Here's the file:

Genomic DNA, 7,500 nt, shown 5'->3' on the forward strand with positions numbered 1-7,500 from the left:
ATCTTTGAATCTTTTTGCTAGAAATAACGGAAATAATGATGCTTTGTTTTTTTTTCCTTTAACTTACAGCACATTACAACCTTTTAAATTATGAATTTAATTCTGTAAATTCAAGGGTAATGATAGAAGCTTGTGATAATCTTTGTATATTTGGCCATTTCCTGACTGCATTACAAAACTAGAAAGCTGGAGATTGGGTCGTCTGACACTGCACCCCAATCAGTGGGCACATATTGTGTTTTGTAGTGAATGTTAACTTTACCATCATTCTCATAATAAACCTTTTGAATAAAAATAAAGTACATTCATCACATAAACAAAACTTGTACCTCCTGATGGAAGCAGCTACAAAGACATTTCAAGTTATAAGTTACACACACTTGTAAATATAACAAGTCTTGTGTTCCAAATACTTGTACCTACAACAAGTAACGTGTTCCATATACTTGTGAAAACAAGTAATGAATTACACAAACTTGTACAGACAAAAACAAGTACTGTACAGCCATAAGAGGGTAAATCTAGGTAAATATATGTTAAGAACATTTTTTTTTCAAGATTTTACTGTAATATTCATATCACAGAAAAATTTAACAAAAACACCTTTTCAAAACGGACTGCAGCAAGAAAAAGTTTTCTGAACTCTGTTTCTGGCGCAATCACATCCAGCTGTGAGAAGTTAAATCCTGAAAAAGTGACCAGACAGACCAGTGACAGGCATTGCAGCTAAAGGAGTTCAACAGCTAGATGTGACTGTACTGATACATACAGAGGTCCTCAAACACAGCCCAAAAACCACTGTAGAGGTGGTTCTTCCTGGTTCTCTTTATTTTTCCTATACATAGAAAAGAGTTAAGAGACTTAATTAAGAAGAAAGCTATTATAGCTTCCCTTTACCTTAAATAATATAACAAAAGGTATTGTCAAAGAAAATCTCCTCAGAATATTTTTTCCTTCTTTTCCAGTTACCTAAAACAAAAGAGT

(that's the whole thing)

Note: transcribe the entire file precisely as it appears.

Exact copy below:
Genomic DNA, 7,500 nt, shown 5'->3' on the forward strand with positions numbered 1-7,500 from the left:
ATCTTTGAATCTTTTTGCTAGAAATAACGGAAATAATGATGCTTTGTTTTTTTTTCCTTTAACTTACAGCACATTACAACCTTTTAAATTATGAATTTAATTCTGTAAATTCAAGGGTAATGATAGAAGCTTGTGATAATCTTTGTATATTTGGCCATTTCCTGACTGCATTACAAAACTAGAAAGCTGGAGATTGGGTCGTCTGACACTGCACCCCAATCAGTGGGCACATATTGTGTTTTGTAGTGAATGTTAACTTTACCATCATTCTCATAATAAACCTTTTGAATAAAAATAAAGTACATTCATCACATAAACAAAACTTGTACCTCCTGATGGAAGCAGCTACAAAGACATTTCAAGTTATAAGTTACACACACTTGTAAATATAACAAGTCTTGTGTTCCAAATACTTGTACCTACAACAAGTAACGTGTTCCATATACTTGTGAAAACAAGTAATGAATTACACAAACTTGTACAGACAAAAACAAGTACTGTACAGCCATAAGAGGGTAAATCTAGGTAAATATATGTTAAGAACATTTTTTTTTCAAGATTTTACTGTAATATTCATATCACAGAAAAATTTAACAAAAACACCTTTTCAAAACGGACTGCAGCAAGAAAAAGTTTTCTGAACTCTGTTTCTGGCGCAATCACATCCAGCTGTGAGAAGTTAAATCCTGAAAAAGTGACCAGACAGACCAGTGACAGGCATTGCAGCTAAAGGAGTTCAACAGCTAGATGTGACTGTACTGATACATACAGAGGTCCTCAAACACAGCCCAAAAACCACTGTAGAGGTGGTTCTTCCTGGTTCTCTTTATTTTTCCTATACATAGAAAAGAGTTAAGAGACTTAATTAAGAAGAAAGCTATTATAGCTTCCCTTTACCTTAAATAATATAACAAAAGGTATTGTCAAAGAAAATCTCCTCAGAATATTTTTTCCTTCTTTTCCAGTTACCTAAAACAAAAGAGT